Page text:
… When the President made that statement ["If you like your health care plan, you will keep it"] during the heat of the health care legislative battle, Rep. Tom Price, R-Georgia, dismissed the commander in chief’s promise in a weekly Republican address.
“If you read the bill, that just isn’t so,” Price said. “For starters, within five years, every health care plan will have to meet a new federal definition for coverage, one that your current plan might not match, even if you like it.”
Fast forward three years, and that’s exactly what’s happening.

Indeed, 2:43 minuets into his August 22, 2009 address, Rep. Price explained the simple stuff with which … the simple stuff with which the great hulking mass of Americans is only just grappling, thanks in no small part to a press whose members all sang from the same press releases.

LOVE MEANS NEVER HAVING TO SAY YOU’RE SORRY. Remember that line from the tender 1970 film, “Love Story”? Given the unconditional love Barack Obama has received from America, the president believed he would never have to say he was sorry.

Still, like jilted lovers, The People began to demand an apology from their beloved.

What is more obscene: the idea that one can apologize for the hubris and deceit that is Obama and his health care, or the actual need some have for an apology from an entity so evil that he would toy with the lives of millions as though they were insects and he God? This is hard to tell.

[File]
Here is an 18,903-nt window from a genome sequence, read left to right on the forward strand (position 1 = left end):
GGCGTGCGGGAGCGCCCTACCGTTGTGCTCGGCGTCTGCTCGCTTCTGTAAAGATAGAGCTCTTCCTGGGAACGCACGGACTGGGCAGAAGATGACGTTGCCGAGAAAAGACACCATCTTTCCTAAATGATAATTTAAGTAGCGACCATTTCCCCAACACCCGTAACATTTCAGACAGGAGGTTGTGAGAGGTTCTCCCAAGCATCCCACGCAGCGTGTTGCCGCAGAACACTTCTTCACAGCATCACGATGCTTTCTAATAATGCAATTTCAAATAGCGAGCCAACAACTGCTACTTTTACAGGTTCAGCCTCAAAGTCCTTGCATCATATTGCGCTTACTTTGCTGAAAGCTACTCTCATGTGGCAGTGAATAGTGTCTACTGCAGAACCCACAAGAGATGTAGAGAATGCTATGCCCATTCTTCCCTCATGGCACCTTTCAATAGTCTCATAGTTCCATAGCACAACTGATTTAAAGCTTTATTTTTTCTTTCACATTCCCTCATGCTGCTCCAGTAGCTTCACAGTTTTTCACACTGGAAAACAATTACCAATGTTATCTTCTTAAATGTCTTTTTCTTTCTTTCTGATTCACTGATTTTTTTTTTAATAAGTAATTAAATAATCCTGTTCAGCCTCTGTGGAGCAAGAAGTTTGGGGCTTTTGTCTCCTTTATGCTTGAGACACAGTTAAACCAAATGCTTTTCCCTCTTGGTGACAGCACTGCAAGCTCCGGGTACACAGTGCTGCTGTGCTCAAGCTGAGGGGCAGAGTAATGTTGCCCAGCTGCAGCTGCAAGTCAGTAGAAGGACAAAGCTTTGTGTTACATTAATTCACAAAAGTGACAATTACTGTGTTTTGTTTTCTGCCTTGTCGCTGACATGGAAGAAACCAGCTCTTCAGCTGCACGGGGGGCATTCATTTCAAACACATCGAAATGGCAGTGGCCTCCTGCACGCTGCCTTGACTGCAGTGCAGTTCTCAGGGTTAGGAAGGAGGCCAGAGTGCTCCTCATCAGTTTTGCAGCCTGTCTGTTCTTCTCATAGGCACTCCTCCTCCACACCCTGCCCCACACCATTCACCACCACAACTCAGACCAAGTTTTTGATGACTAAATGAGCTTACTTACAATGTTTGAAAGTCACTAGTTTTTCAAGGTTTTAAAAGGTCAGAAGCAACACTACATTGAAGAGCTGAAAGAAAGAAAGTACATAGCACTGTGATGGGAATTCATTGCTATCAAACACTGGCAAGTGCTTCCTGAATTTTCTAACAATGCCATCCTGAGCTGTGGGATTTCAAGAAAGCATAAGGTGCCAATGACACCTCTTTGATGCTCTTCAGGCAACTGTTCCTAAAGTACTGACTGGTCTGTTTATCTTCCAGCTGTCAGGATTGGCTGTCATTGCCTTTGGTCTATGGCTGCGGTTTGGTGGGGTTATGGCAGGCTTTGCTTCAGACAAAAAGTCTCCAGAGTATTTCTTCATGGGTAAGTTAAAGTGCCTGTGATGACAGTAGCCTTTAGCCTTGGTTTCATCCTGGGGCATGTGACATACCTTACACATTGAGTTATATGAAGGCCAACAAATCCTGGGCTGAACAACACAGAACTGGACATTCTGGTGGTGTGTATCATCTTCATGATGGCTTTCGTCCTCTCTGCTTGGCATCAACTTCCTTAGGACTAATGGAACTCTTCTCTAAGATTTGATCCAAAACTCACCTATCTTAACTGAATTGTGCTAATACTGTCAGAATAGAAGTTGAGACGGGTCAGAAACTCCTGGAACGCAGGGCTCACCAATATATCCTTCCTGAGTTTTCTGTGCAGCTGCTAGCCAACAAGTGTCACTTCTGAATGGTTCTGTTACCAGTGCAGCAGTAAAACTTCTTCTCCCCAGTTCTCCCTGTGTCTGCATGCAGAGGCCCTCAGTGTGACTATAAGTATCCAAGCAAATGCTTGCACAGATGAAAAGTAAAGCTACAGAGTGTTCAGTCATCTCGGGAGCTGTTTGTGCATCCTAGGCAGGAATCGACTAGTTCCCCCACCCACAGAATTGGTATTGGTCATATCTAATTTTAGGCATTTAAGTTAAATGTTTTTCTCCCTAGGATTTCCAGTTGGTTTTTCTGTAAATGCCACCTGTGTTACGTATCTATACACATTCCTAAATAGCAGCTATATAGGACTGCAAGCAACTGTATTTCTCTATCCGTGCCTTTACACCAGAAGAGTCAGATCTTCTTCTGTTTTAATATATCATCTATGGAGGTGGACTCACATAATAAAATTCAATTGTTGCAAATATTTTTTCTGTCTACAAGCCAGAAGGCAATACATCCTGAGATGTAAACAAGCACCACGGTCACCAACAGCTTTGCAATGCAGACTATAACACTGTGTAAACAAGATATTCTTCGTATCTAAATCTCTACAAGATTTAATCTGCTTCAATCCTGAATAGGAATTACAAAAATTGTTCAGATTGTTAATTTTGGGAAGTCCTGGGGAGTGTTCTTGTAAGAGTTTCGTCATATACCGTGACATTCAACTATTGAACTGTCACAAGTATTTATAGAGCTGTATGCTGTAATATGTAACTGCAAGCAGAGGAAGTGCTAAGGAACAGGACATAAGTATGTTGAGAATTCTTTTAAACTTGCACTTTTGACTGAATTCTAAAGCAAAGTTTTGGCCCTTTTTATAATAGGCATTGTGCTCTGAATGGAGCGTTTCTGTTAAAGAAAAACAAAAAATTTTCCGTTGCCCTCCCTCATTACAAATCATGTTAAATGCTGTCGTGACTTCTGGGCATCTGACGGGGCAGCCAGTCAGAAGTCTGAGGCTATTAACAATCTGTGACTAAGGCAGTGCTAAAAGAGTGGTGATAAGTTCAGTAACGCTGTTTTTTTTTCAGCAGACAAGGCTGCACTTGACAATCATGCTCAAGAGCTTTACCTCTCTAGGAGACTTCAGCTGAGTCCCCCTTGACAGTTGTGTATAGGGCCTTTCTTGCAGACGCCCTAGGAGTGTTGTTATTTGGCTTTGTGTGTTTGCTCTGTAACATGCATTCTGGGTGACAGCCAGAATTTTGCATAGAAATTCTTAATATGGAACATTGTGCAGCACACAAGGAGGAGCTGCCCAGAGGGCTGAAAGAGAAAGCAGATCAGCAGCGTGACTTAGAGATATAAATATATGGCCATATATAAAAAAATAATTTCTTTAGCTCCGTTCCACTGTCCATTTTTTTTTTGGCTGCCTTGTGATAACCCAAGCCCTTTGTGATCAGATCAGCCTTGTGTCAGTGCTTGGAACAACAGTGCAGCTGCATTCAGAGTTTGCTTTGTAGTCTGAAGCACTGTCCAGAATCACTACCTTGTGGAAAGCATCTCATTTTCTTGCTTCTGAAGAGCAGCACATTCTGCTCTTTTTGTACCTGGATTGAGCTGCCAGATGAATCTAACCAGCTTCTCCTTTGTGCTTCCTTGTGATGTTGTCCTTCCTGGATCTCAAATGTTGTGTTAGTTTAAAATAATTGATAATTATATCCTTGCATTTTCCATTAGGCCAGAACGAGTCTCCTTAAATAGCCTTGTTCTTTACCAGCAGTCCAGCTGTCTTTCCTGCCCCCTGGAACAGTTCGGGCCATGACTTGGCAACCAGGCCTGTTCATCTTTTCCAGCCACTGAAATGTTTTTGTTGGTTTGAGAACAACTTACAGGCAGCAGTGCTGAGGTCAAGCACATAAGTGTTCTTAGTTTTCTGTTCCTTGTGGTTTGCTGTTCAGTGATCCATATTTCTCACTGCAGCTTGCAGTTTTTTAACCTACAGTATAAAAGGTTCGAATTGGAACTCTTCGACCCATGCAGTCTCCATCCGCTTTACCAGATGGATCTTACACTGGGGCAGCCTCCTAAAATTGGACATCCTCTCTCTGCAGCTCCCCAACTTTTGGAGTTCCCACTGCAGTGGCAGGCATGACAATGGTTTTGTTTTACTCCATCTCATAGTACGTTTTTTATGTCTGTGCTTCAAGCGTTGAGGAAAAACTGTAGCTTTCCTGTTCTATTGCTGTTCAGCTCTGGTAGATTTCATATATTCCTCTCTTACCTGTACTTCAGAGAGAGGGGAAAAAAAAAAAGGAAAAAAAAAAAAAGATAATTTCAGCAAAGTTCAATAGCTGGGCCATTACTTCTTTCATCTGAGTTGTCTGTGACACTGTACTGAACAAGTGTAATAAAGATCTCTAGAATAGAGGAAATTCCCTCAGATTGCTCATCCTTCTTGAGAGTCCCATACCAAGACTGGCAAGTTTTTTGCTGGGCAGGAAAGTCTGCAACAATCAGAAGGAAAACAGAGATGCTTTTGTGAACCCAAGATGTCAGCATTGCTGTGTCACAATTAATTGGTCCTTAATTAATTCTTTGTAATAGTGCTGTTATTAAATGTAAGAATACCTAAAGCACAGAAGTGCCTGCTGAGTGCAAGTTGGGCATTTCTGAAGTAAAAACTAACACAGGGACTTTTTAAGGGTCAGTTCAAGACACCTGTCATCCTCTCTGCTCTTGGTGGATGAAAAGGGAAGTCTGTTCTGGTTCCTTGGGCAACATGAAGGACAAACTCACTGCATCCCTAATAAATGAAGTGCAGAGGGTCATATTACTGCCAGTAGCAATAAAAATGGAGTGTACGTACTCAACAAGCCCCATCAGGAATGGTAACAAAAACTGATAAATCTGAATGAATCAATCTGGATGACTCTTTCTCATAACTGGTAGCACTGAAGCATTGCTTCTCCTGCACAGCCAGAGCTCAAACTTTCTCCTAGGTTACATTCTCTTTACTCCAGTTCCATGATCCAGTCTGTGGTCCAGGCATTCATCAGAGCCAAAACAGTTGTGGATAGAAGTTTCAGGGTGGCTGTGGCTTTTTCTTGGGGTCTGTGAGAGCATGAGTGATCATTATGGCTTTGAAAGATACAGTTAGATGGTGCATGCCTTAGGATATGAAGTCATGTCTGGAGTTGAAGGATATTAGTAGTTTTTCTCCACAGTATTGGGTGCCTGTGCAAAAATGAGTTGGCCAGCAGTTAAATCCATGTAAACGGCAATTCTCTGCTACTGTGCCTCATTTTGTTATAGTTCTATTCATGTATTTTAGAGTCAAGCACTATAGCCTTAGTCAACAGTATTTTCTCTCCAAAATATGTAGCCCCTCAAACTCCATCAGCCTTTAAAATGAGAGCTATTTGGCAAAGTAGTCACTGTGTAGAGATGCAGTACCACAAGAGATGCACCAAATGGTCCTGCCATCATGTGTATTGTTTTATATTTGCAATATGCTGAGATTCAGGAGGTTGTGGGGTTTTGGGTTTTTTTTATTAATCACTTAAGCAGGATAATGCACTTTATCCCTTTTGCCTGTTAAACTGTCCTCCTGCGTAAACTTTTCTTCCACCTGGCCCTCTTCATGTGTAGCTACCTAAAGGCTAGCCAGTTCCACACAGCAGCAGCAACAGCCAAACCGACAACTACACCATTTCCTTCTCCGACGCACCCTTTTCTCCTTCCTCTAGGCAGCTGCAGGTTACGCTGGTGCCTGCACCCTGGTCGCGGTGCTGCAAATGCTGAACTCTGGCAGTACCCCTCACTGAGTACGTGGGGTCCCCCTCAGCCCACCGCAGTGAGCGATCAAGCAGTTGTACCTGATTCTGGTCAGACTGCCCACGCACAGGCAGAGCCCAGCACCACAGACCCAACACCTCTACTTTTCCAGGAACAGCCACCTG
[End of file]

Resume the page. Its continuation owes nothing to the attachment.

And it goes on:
For what it’s worth, here’s Hussein’s “apology” for the pox he has unleashed on the land:

“I am sorry that they are finding themselves in this situation based on assurances they got from me. Obviously we didn’t do a good enough job in terms of how we crafted the law … And, you know, that’s something I regret. That’s something we’re gonna do everything we can to get fixed … We’re looking at a range of options.”

And what, pray tell, is the matter with Christians that they hunger to forgive evil, without any evidence of expiation? Some sins are simply unforgivable.

ILANA Mercer is a classical liberal writer, based in the United States. She pens WND's longest-standing paleolibertarian column.  ILANA is a fellow at the Jerusalem Institute for Market Studies. She is the author of "Into the Cannibal's Pot: Lessons For America From Post-Apartheid South Africa."  ILANA's website is . She blogs at

Copyright 2013 Ilana Mercer


  1. Hey Robert I think you should have ms. Mercer on the podcast again

  2. Ilana's phrase "great hulking mass of America" is a **very good** one. Even better would have been "the great hulking mass of Americans."

    It brings to mind something from a 1992 Michael Kelly article in the NYT Magazine about David Gergen, who served various presidents (both parties) in various capacities, including as a speechwriter for Richard Nixon: He learned the importance of saying the same thing, over and over and over: "Nixon taught us about the art of repetition. He used to tell me, 'About the time you are writing a line that you have written so often that you want to throw up, that is the first time the American people will hear it.'"